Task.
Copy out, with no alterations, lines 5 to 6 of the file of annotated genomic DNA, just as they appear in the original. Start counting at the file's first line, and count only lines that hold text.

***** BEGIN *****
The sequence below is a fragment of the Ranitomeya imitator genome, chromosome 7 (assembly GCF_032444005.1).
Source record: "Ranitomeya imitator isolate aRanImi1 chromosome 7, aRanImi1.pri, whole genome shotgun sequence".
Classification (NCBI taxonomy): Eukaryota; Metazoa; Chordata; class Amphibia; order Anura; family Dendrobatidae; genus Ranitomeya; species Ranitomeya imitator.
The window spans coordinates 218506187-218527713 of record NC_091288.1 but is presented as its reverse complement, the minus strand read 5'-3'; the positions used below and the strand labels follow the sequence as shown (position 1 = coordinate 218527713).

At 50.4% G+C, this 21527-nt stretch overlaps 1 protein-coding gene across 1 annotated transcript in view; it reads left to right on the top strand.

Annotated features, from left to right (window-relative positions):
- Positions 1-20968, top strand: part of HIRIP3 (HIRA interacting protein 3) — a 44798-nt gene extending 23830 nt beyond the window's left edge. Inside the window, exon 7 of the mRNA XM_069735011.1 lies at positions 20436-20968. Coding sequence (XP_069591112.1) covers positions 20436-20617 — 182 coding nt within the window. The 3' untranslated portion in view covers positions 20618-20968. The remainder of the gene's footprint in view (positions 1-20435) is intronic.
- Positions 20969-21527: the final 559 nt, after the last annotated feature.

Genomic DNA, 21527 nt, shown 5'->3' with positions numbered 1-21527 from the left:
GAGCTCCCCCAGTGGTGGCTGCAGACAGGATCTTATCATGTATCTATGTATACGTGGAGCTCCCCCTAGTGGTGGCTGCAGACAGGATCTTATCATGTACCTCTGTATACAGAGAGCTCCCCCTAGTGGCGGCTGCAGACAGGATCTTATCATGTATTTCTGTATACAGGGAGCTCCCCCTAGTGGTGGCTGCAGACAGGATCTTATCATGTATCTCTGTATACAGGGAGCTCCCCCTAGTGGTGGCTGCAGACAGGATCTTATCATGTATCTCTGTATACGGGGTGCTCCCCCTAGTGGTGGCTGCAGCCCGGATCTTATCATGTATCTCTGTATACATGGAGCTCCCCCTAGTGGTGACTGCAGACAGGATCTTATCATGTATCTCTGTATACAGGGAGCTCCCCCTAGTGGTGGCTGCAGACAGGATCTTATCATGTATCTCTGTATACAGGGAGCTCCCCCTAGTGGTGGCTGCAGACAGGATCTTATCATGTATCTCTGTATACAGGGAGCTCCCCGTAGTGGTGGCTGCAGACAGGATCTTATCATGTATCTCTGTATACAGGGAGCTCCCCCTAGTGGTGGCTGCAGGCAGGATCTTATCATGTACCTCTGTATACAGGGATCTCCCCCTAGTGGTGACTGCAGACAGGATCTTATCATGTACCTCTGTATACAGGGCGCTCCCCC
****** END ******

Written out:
At 50.4% G+C, this 21527-nt stretch overlaps 1 protein-coding gene across 1 annotated transcript in view; it reads left to right on the top strand.

Annotated features, from left to right (window-relative positions):